218 Troop Week 17 -18

218 Troop – Week 17

Week 17 was an interesting week for 218 troop, we learned 2 very valuable lessons.

The first is that Viking armoured vehicles (the amphibious tracked, armoured personnel carriers of the Royal Marines) , as cool as they are, are rubbish to be inside when they flip in water. The dunker drills were horrible however provided some great banter amongst the Troop. The rebreathers (a breathing device allowing you to ‘recycle’ oxygen that you breath out into a bag) are also officially our least favourite piece of equipment. Many of the lads struggled with these tests and there were a few that we were all surprised to see at panic stations!  We also discovered that Rct COPELAND is an underwater fighter champion,  when- no matter what place he was in the order of march for leaving the submerged Viking- he would always manage to fight his way to the front!

The second of these lessons is that if you can’t run from the mud run.  After 2 weeks in phase 2 we felt confident that the dreaded mud run was behind us and that we had escaped it, how wrong we were.  After a ‘successful’ tactical insertion into a harbour we were nicely tucked away in our previously clean bivvi bags getting some much needed sleep… well that’s how I choose to remember it.  However in reality the insertion was less than tactical and involved multiple people being dug out of knee high mud and eventually making a rough outer perimeter.

After we collapsed the harbour and made another ‘tactical’ withdrawal we thought our mud run was over, however the training team had one more bonding task they needed completing.  Our mission, which we had no choice but to accept, was to retrieve a fallen tree maybe 50-75 meters off the estuary banks, not a problem for 37 ‘strapping’ young lads. How wrong we were, as we found out the mud was so deep we were sinking into it and a small team (literally, we were the shortest blokes in the troop) were sent out on rescue missions to save those who were firmly stuck in place.  After 20 minutes of hard graft we succeeded in extracting the massive log to the shore line and were granted our freedom to bottom field where the training team took great pleasure in hosing us down ready for cleaning and our weekend ‘run ashore’.

218 Troop – Week 16

After among weekend off Troop 218 returned to CTC revitalised and ready to start phase 2 of training.  We were getting straight into the thick of it heading into our first tactics exercise, we were immediately engaged with the fact that the training team had organised for us to be transported via Chinook onto Woodbury common.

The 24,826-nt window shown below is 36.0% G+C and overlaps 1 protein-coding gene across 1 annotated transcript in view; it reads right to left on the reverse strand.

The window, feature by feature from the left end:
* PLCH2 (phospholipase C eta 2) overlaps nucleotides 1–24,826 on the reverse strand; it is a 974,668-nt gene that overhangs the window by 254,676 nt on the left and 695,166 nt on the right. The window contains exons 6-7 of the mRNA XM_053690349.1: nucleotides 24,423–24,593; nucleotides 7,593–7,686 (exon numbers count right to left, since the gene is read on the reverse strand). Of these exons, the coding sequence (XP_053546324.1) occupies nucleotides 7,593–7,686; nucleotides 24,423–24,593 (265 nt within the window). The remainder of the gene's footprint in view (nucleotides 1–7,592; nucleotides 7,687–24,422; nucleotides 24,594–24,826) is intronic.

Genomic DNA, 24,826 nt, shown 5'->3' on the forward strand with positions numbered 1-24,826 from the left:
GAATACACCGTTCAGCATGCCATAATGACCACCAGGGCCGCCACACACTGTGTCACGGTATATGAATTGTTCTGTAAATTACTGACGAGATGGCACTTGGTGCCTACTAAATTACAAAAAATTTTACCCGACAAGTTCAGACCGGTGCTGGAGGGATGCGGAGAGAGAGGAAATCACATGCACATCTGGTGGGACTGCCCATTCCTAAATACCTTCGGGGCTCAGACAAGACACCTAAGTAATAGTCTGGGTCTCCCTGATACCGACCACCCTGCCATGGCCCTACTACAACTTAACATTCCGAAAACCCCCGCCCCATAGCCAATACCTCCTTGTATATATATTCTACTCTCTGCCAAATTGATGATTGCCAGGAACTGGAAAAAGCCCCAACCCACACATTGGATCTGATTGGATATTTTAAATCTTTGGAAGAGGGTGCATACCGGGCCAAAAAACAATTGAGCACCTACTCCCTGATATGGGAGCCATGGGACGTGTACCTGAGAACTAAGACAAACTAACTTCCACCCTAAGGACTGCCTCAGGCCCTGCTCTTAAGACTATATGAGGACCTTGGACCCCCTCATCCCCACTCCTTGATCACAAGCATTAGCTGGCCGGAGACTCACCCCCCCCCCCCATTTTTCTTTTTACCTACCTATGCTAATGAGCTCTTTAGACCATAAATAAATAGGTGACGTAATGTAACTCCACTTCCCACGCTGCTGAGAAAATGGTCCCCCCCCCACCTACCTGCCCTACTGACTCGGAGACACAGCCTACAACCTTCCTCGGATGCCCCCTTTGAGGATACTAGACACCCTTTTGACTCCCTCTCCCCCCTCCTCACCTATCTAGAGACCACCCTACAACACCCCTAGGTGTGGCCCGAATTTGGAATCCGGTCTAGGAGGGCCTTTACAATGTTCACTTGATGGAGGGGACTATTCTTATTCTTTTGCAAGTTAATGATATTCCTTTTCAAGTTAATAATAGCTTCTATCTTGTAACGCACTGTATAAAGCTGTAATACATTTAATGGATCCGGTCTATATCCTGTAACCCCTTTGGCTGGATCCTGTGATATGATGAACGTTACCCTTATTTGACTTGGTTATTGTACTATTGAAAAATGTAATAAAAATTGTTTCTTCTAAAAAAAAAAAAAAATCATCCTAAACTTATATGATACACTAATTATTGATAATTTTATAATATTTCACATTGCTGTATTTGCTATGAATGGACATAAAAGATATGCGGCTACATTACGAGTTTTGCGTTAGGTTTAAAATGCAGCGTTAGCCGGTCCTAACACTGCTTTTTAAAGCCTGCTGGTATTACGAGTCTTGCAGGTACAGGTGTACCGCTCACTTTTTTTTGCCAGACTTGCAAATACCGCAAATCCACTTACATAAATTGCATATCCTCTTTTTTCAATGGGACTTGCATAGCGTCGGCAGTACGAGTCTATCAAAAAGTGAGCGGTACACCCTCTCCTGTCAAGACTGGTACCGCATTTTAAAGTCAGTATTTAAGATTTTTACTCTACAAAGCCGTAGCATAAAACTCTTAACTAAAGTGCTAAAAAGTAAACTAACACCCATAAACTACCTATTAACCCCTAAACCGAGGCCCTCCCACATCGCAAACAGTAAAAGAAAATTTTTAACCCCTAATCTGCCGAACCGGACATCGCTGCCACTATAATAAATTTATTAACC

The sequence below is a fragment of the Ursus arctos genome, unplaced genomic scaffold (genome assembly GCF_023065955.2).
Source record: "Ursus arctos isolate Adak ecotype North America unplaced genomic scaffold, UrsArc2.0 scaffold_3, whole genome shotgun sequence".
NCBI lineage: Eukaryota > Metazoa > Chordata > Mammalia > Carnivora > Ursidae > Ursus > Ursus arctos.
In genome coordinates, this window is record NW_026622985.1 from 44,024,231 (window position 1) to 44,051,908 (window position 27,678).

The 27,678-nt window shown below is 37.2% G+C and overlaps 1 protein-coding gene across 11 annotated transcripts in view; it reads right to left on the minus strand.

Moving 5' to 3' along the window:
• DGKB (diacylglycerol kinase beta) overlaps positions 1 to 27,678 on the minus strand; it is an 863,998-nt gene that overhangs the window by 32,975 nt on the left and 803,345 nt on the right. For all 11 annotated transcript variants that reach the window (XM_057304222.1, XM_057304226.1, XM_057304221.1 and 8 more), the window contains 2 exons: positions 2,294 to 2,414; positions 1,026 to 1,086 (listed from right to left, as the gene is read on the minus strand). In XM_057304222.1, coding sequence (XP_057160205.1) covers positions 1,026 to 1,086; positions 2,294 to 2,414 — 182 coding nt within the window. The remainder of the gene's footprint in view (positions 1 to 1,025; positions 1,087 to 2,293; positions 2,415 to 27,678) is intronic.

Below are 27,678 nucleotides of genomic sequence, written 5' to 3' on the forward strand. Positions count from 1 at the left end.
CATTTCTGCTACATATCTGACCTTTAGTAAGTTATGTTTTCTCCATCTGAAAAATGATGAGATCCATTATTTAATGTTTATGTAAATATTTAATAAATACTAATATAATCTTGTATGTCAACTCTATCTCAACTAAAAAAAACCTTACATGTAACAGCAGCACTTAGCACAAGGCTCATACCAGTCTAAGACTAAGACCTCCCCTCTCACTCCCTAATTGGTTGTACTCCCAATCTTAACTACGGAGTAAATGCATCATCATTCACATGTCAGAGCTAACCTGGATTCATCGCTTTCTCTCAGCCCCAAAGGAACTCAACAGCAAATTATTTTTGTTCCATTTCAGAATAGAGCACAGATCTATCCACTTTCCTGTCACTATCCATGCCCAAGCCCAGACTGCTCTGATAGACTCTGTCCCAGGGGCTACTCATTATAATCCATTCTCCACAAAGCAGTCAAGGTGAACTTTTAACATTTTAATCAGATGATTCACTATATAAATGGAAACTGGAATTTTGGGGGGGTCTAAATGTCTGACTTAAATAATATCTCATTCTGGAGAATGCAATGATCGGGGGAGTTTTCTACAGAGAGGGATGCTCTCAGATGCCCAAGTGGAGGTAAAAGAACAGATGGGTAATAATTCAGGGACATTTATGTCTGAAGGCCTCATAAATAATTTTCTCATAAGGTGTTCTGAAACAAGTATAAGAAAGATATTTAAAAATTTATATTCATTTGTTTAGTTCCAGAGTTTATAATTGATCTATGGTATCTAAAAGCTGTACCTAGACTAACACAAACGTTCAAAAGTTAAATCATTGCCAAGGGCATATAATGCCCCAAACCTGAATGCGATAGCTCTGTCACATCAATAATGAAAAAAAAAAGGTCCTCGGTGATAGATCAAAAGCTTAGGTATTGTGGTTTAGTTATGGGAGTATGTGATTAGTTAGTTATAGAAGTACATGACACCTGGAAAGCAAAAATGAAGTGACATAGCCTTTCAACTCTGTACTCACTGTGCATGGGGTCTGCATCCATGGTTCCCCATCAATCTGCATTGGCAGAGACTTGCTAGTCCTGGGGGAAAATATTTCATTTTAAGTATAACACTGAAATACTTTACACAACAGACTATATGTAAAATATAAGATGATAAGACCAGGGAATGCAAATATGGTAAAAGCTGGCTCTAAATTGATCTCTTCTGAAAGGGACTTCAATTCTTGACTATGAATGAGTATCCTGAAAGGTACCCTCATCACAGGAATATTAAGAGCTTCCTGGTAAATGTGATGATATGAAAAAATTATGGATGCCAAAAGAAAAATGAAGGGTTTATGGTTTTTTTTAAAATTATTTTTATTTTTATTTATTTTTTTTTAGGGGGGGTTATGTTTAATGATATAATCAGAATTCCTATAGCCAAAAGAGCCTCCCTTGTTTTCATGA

First of all we received our first set of orders and gave us the battle picture for the following days in the field, the picture was filled with different factions across the UK and news reports showing what was happening in the areas that we would be operating in.  Following orders we cracked on with the usual prepping of kit and packing up the wagon with supplies. Next up,  the Chinook flight…
As we gathered in 2 groups on the top field it was impressive to see the Chinook racing towards us over horizon.  After a quick safety brief from the Flight sergeant , the Chinook fired up its engines and the first 2 sections prepared to board. Being new to running with a Bergen over one shoulder there were a few calamities with a few lads hitting the deck fairly hard with a full bergen following them swiftly. The flight itself was impressive, Chinooks, despite being larger aircraft, have amazing agility.
Sections 1 and 2 had previously secured the landing zone for the following two sections so after a quick reorganisation we started a walk to our Final Rendezvous (FRV).   Having settled into the FRV the newly appointed section IC’s worked with the Troop Commander to set up the harbour, after a quick recce in the pre chosen area to ensure it was secure the runners were sent back to collect the rest of the troop. The soak period came without hindrance and we set about getting sentries in position and communications (comms)cord (a green string-like material used to guide you around the harbour in the night time hours)  around the outside of the harbour.
Onto the teach side of the exercise, the first drills we were shown were how to ‘break contact’ (get away from heavy enemy fire) using different methods. it was safe to say that the training teams demonstrations got us all very excited!  Our turn next. Working with our section corporals we ran through the drills getting the adrenaline going with some hard and aggressive work, having got the basics running smoothly we had our evening ration meal and got ready for the nights recce patrol.
At 2100 we moved out of the harbour to recce an OP position that we would be using later in the exercise, ensuring that we were using the tactical side we had been briefed on back at CTC using the Rendezvous (RV) system (setting various pre-designated checkpoints) to get there and then using a different route back going through the ‘snap ambush’ drill in case of an enemy follow up.

The following morning we were up at first light to ‘stand to’ (in case of dawn enemy attack), completed our ‘morning routine’ and then met up with our section commanders once again to imbed the break contact drills that we had gone through the evening before.  As the morning went on you could see in a much higher quality in the troops ability to communicate and complete the drills smoothly and with good pace and aggressive movement.